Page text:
Why did I do this?  It occurred to me that I could not treat badly one who has treated me well. And as such I felt a pull to repay Amazon’s ‘goodness’ by repaying the £3.49, which I did by buying and watching a movie on the day of the email.

If the acid test of customer-centricity is putting the needs-interests of customers on par with the needs of the company then I am in no doubt that Amazon is customer-centric.  Is this enough to show up as Earth’s customer-centric company? No. To win that mantle it occurs to me that an organisation chooses to prosper only by doing right by customers.  That is how Amazon shows up for me this week.  I cannot imagine any other company (that I am doing business with) taking the stance that Amazon takes in relation to its customers.

For those who are cynics, I get that Amazon may have taken a pragmatic decision to provide the refund so as to reduce the number of calls (and/or emails) coming into the call-centres.  Even if this is the case, then the action that Amazon has taken is smart. So at the very least the folks at Amazon are smart in a way that also benefits customers.

Taking a Deeper Looking at the Customer-Centric Ideology

In response to an earlier post (The Paradox At The Heart of Customer-Centric Business) Christopher Frawley commented:

Maz, your post is both intriguing and confusing. You’ve stated what you’re against, but I’m not sure that you’ve clearly articulated what you’re for. You do make the point about business being an ecosystem that’s larger than the customer and yes that’s true.

I would argue that the decisions you make about hiring, treating suppliers, revenue models, etc. are all in service to meeting and exceeding the needs of customers – the reason you have a business at all. All the questions about how the business operates should be answered through the lens of with what will help us do the best job for customers in the marketplace.

So many have awakened to the reality that more outward attention must be paid to the customer and you may consider much of what’s being said and done simplistic (as you stated). If a customer centric business does not center itself on its customers, then what if anything is at the center and/or what should it be? Thanks.

It occurs to me that Christopher makes good points and is asking questions worth asking.  So the least that I can do is make the effort to grapple with his questions and share that which shows up for me.

I say that all of us talk a lot of nonsense and mostly we are not present that it is nonsense. Why? Because we fall in with the customs and fashions of the day.  Whilst thoughts may show up for us, most of us rarely think.  It occurs to me that a lot of nonsense has been talked about in the Customer domain by those who have something to sell to those who buy the nonsense.

Is business about meeting and exceeding the needs of customers?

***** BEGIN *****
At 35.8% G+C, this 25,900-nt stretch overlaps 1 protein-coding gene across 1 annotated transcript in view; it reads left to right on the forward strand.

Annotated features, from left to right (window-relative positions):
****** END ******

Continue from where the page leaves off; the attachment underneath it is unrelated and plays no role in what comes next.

Is it a God given commandment that the purpose of business is to meet-exceed the needs of customers? I haven’t seen it any of the holy books so it occurs to me the answer is no.  Perhaps a better question, given that we worship at the altar of science, is to ask if meeting-exceeding the needs of customers is a scientific law.  Can you and I agree that science has nothing to say on this matter, it is silent?

Which begs the question, who says that the reason you have a business at all is to meet-exceed the needs of customers?  In grappling with this question, I ask you to consider that the taken for granted view (embedded in company law in USA, UK) is that the duty of management is to run the business so as to maximise the returns to shareholders.  There is no mention of customers. There is no duty towards customers other than those duties imposed by consumer protection legislation. Do you not find it interesting that consumer legislations has been enacted to stop companies misleading even abusing customers?

Do entrepreneurs risk all so that they can meet-exceed customer expectations? I have had the privilege of working with some entrepreneurs. Based on that experience, it occurs to me that the answer is no. Some entrepreneurs start their businesses to escape the rat race. Others because they see an opportunity to make a lot of money.  From what I have read, Steve Jobs did it to ‘make a dent in the universe’; Jeff Bezos did it because he did not want to regret missing out on the possibilities created by the internet; Tony Hsieh did it because he loved building businesses; Chris Zane did what he did because he found himself good at fixing bicycles….

Back to the central question and let’s ask this question differently. What is the basis of the assertion that the reason you have a business at all is to meet-exceed the needs of customers?  The common answer is that it is the customer that pays the wages.  Let’s take this to mean that without customers there is no viable business.  Agreed.  Now consider this question.  What happens to a business if the people who work in the business all drop dead?  What happens if the employees get together and go on strike? Is this business a viable business? I say no.  If you think otherwise, then ask yourself why it is that USA and the UK governments and business establishment have sought to undermine unions and union power.

Let’s consider the energy companies in the UK. It is arguable whether they meet and exceed the needs of their customers. A fundamental need is for transparent pricing plans so that customers are in a position to make the right choices.  The energy companies have done and continue to do all they can to stop customers getting this need met.  These energy companies make huge profits by structuring the market to meet their needs – needs of top management and shareholders.